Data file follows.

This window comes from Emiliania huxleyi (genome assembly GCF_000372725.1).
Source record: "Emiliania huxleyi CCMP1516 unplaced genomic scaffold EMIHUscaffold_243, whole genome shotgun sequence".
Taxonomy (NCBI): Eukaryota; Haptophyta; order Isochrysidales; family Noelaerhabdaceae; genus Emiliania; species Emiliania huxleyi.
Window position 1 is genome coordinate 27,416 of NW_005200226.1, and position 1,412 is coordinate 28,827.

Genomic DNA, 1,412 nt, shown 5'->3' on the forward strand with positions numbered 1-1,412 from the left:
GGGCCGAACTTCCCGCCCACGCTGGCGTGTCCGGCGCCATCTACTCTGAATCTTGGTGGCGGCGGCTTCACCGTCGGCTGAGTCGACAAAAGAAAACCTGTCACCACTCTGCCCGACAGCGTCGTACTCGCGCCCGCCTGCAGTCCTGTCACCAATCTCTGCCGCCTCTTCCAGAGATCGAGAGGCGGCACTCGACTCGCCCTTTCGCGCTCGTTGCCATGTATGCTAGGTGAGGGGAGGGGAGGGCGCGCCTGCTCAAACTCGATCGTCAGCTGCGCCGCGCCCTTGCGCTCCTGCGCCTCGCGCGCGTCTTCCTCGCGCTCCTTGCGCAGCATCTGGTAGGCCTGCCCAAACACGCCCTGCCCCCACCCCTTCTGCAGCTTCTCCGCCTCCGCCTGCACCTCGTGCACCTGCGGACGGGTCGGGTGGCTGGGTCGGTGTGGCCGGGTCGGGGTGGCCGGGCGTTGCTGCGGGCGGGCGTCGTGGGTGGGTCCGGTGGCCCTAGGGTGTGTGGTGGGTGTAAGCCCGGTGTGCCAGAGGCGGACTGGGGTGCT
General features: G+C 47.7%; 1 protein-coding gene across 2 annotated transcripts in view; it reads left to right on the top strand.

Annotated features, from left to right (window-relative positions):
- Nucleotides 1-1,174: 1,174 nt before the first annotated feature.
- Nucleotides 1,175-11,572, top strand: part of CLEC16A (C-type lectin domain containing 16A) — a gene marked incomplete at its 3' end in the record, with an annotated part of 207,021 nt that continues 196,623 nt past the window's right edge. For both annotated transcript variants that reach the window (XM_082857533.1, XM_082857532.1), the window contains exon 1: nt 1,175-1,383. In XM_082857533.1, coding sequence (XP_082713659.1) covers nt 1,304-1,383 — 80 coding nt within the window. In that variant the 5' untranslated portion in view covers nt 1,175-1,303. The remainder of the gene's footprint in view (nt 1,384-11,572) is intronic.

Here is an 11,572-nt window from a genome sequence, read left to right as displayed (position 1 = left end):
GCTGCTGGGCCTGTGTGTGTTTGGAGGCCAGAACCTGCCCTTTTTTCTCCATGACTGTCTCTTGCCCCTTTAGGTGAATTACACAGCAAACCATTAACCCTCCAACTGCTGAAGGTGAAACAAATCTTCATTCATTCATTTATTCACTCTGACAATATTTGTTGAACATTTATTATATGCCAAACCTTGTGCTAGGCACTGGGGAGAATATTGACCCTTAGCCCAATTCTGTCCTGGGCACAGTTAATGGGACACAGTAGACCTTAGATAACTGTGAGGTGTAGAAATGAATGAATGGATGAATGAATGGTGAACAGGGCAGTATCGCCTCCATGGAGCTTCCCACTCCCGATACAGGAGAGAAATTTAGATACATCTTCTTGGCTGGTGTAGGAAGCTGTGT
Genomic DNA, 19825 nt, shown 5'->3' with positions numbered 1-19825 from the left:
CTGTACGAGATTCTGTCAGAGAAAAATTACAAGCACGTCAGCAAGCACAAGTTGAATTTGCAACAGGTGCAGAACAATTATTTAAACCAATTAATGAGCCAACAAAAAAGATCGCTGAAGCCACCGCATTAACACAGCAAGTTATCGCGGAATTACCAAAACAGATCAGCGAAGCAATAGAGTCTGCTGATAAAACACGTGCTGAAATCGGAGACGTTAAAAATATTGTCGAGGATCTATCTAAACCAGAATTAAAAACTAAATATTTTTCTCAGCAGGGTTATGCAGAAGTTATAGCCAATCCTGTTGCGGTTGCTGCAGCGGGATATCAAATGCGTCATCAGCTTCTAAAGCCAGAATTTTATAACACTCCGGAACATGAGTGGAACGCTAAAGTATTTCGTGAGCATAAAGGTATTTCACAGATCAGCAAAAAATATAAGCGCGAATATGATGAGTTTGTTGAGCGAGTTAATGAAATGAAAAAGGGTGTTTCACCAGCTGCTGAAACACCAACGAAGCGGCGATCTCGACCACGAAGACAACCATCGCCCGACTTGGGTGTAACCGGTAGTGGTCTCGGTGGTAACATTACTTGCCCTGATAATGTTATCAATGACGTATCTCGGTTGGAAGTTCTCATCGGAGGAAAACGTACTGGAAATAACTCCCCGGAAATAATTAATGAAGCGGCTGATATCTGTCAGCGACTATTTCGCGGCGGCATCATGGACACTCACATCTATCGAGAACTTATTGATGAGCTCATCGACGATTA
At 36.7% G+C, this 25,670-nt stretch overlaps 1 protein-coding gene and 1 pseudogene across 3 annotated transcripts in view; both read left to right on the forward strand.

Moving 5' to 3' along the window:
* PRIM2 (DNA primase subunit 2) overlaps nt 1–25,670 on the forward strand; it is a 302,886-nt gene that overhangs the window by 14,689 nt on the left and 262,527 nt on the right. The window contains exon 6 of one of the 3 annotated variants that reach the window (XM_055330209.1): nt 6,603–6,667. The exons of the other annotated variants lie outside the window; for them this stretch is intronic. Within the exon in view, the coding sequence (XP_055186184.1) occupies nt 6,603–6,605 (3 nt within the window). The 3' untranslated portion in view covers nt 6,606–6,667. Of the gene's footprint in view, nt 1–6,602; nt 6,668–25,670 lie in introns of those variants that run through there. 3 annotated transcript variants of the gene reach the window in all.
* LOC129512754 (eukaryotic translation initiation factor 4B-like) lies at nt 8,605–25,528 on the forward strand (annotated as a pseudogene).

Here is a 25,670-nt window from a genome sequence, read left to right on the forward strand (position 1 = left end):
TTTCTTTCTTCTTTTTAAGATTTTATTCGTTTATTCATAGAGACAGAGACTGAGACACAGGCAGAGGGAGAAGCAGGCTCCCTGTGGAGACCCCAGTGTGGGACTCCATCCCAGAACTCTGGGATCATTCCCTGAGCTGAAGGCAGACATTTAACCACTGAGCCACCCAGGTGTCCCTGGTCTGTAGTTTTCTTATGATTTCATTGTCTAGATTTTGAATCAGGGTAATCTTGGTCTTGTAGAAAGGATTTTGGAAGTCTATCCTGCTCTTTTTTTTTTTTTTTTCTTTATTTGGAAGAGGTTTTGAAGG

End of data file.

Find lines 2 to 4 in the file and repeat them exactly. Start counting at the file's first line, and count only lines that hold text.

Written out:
Source record: "Emiliania huxleyi CCMP1516 unplaced genomic scaffold EMIHUscaffold_243, whole genome shotgun sequence".
Taxonomy (NCBI): Eukaryota; Haptophyta; order Isochrysidales; family Noelaerhabdaceae; genus Emiliania; species Emiliania huxleyi.
Window position 1 is genome coordinate 27,416 of NW_005200226.1, and position 1,412 is coordinate 28,827.